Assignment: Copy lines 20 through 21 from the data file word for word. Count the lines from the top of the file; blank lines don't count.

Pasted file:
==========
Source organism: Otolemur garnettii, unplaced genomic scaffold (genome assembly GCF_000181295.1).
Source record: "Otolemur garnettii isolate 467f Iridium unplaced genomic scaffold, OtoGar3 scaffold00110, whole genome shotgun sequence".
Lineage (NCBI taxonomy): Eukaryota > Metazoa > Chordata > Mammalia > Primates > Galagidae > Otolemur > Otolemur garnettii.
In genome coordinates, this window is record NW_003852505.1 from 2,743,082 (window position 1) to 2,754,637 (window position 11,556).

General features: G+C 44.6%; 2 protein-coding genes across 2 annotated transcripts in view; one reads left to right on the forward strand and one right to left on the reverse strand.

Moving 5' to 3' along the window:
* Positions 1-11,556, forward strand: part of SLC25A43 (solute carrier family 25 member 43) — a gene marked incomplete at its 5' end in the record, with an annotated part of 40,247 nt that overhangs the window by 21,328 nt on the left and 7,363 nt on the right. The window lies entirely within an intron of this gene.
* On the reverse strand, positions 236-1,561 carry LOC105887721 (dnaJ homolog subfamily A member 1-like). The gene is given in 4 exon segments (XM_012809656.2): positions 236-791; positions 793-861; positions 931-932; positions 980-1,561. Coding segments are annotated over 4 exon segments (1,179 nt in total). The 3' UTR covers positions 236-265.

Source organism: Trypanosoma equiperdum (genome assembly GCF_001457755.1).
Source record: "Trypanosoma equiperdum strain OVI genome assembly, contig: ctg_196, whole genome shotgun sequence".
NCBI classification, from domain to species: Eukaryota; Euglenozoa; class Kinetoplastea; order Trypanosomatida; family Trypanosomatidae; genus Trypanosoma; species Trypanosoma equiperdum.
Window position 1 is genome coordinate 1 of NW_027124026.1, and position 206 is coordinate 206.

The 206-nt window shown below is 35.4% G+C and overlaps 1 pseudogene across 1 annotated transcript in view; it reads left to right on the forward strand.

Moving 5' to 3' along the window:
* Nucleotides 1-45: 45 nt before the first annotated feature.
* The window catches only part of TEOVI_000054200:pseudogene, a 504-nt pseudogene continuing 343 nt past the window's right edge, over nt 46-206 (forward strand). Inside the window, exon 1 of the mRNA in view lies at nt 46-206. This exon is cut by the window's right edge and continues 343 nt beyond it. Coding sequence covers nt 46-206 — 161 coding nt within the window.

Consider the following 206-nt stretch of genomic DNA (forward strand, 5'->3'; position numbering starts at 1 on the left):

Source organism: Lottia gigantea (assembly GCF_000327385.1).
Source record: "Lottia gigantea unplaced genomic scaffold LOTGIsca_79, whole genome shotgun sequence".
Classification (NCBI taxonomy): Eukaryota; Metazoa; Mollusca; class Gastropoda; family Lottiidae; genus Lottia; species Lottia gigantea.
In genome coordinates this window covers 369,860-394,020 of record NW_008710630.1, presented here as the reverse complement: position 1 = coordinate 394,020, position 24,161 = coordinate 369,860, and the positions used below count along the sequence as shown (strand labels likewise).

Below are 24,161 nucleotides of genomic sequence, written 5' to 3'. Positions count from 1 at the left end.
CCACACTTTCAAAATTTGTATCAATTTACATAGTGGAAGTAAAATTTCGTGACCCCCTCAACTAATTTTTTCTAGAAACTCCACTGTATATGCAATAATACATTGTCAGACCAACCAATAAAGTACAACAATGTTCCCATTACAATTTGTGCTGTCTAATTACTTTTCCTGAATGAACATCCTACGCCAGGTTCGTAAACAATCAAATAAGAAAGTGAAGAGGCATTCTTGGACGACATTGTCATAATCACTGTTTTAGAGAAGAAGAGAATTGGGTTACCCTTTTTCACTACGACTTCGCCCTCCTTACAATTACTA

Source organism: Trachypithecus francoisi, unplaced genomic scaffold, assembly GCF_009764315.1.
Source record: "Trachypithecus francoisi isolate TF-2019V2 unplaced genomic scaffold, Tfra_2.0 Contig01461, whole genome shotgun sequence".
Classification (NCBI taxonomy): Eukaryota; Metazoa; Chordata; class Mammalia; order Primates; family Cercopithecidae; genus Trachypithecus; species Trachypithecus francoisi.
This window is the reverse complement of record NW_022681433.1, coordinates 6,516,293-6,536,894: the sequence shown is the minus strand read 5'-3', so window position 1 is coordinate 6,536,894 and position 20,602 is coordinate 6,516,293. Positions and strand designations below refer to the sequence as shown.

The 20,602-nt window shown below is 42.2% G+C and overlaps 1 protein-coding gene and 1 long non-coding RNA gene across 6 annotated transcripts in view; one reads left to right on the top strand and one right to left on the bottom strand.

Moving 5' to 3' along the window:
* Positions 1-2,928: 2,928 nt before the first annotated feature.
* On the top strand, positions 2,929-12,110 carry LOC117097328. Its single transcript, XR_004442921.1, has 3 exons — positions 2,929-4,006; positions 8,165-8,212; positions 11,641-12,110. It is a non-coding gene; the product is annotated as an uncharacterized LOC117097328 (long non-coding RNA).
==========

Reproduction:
Classification (NCBI taxonomy): Eukaryota; Metazoa; Mollusca; class Gastropoda; family Lottiidae; genus Lottia; species Lottia gigantea.
In genome coordinates this window covers 369,860-394,020 of record NW_008710630.1, presented here as the reverse complement: position 1 = coordinate 394,020, position 24,161 = coordinate 369,860, and the positions used below count along the sequence as shown (strand labels likewise).